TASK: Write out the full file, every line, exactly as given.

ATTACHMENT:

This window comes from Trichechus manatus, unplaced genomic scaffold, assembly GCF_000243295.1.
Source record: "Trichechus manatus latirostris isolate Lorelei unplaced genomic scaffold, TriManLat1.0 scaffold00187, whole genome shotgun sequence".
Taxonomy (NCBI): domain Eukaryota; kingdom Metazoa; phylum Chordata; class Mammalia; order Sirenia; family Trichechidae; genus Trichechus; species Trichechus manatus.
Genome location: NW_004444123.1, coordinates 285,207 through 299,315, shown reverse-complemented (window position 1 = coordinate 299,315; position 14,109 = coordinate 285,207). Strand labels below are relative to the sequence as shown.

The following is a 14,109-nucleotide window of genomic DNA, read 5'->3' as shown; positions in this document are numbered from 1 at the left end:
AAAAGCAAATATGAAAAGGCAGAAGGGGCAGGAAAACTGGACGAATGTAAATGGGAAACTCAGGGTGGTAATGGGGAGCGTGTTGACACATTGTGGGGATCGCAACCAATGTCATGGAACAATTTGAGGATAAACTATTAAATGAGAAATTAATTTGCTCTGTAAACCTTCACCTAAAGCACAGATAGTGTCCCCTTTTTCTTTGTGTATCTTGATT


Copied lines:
This window comes from Trichechus manatus, unplaced genomic scaffold, assembly GCF_000243295.1.
Source record: "Trichechus manatus latirostris isolate Lorelei unplaced genomic scaffold, TriManLat1.0 scaffold00187, whole genome shotgun sequence".
Taxonomy (NCBI): domain Eukaryota; kingdom Metazoa; phylum Chordata; class Mammalia; order Sirenia; family Trichechidae; genus Trichechus; species Trichechus manatus.
Genome location: NW_004444123.1, coordinates 285,207 through 299,315, shown reverse-complemented (window position 1 = coordinate 299,315; position 14,109 = coordinate 285,207). Strand labels below are relative to the sequence as shown.

The following is a 14,109-nucleotide window of genomic DNA, read 5'->3' as shown; positions in this document are numbered from 1 at the left end:
AAAAGCAAATATGAAAAGGCAGAAGGGGCAGGAAAACTGGACGAATGTAAATGGGAAACTCAGGGTGGTAATGGGGAGCGTGTTGACACATTGTGGGGATCGCAACCAATGTCATGGAACAATTTGAGGATAAACTATTAAATGAGAAATTAATTTGCTCTGTAAACCTTCACCTAAAGCACAGATAGTGTCCCCTTTTTCTTTGTGTATCTTGATT